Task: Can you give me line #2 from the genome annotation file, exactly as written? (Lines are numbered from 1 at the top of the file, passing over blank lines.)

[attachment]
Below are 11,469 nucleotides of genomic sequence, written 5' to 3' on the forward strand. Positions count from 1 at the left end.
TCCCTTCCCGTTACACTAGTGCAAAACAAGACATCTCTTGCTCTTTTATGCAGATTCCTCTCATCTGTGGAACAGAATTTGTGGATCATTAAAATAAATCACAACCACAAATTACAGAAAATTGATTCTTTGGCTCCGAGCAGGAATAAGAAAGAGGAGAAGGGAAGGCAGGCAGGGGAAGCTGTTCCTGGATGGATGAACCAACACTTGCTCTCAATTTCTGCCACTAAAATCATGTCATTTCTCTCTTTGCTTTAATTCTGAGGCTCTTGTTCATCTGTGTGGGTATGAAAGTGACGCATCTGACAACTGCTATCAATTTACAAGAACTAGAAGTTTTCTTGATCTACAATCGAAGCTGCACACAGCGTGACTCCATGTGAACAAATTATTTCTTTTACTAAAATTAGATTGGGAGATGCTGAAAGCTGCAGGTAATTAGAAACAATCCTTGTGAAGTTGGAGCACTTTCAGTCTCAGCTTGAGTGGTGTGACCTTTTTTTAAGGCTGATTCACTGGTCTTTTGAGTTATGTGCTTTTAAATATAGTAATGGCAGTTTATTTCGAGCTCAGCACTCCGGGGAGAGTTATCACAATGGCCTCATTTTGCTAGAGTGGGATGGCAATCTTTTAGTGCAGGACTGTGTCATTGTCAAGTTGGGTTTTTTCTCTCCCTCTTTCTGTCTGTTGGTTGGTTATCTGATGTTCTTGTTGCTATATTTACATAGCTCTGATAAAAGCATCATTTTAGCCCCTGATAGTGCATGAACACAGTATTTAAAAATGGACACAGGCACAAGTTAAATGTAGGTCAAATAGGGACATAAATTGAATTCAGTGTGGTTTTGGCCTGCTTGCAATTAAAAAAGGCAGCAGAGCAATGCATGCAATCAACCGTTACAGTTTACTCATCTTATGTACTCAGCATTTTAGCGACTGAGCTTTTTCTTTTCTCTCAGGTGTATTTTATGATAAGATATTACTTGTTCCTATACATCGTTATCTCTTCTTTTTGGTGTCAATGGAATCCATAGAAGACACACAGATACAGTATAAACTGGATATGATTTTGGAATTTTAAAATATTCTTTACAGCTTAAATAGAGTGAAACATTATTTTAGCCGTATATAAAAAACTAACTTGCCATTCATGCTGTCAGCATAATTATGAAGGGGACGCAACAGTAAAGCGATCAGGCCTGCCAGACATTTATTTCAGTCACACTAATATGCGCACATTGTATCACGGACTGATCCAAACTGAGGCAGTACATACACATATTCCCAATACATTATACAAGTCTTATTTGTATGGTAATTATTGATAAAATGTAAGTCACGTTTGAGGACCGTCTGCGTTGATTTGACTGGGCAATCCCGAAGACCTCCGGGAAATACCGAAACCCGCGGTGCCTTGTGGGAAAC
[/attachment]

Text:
TCCCTTCCCGTTACACTAGTGCAAAACAAGACATCTCTTGCTCTTTTATGCAGATTCCTCTCATCTGTGGAACAGAATTTGTGGATCATTAAAATAAATCACAACCACAAATTACAGAAAATTGATTCTTTGGCTCCGAGCAGGAATAAGAAAGAGGAGAAGGGAAGGCAGGCAGGGGAAGCTGTTCCTGGATGGATGAACCAACACTTGCTCTCAATTTCTGCCACTAAAATCATGTCATTTCTCTCTTTGCTTTAATTCTGAGGCTCTTGTTCATCTGTGTGGGTATGAAAGTGACGCATCTGACAACTGCTATCAATTTACAAGAACTAGAAGTTTTCTTGATCTACAATCGAAGCTGCACACAGCGTGACTCCATGTGAACAAATTATTTCTTTTACTAAAATTAGATTGGGAGATGCTGAAAGCTGCAGGTAATTAGAAACAATCCTTGTGAAGTTGGAGCACTTTCAGTCTCAGCTTGAGTGGTGTGACCTTTTTTTAAGGCTGATTCACTGGTCTTTTGAGTTATGTGCTTTTAAATATAGTAATGGCAGTTTATTTCGAGCTCAGCACTCCGGGGAGAGTTATCACAATGGCCTCATTTTGCTAGAGTGGGATGGCAATCTTTTAGTGCAGGACTGTGTCATTGTCAAGTTGGGTTTTTTCTCTCCCTCTTTCTGTCTGTTGGTTGGTTATCTGATGTTCTTGTTGCTATATTTACATAGCTCTGATAAAAGCATCATTTTAGCCCCTGATAGTGCATGAACACAGTATTTAAAAATGGACACAGGCACAAGTTAAATGTAGGTCAAATAGGGACATAAATTGAATTCAGTGTGGTTTTGGCCTGCTTGCAATTAAAAAAGGCAGCAGAGCAATGCATGCAATCAACCGTTACAGTTTACTCATCTTATGTACTCAGCATTTTAGCGACTGAGCTTTTTCTTTTCTCTCAGGTGTATTTTATGATAAGATATTACTTGTTCCTATACATCGTTATCTCTTCTTTTTGGTGTCAATGGAATCCATAGAAGACACACAGATACAGTATAAACTGGATATGATTTTGGAATTTTAAAATATTCTTTACAGCTTAAATAGAGTGAAACATTATTTTAGCCGTATATAAAAAACTAACTTGCCATTCATGCTGTCAGCATAATTATGAAGGGGACGCAACAGTAAAGCGATCAGGCCTGCCAGACATTTATTTCAGTCACACTAATATGCGCACATTGTATCACGGACTGATCCAAACTGAGGCAGTACATACACATATTCCCAATACATTATACAAGTCTTATTTGTATGGTAATTATTGATAAAATGTAAGTCACGTTTGAGGACCGTCTGCGTTGATTTGACTGGGCAATCCCGAAGACCTCCGGGAAATACCGAAACCCGCGGTGCCTTGTGGGAAAC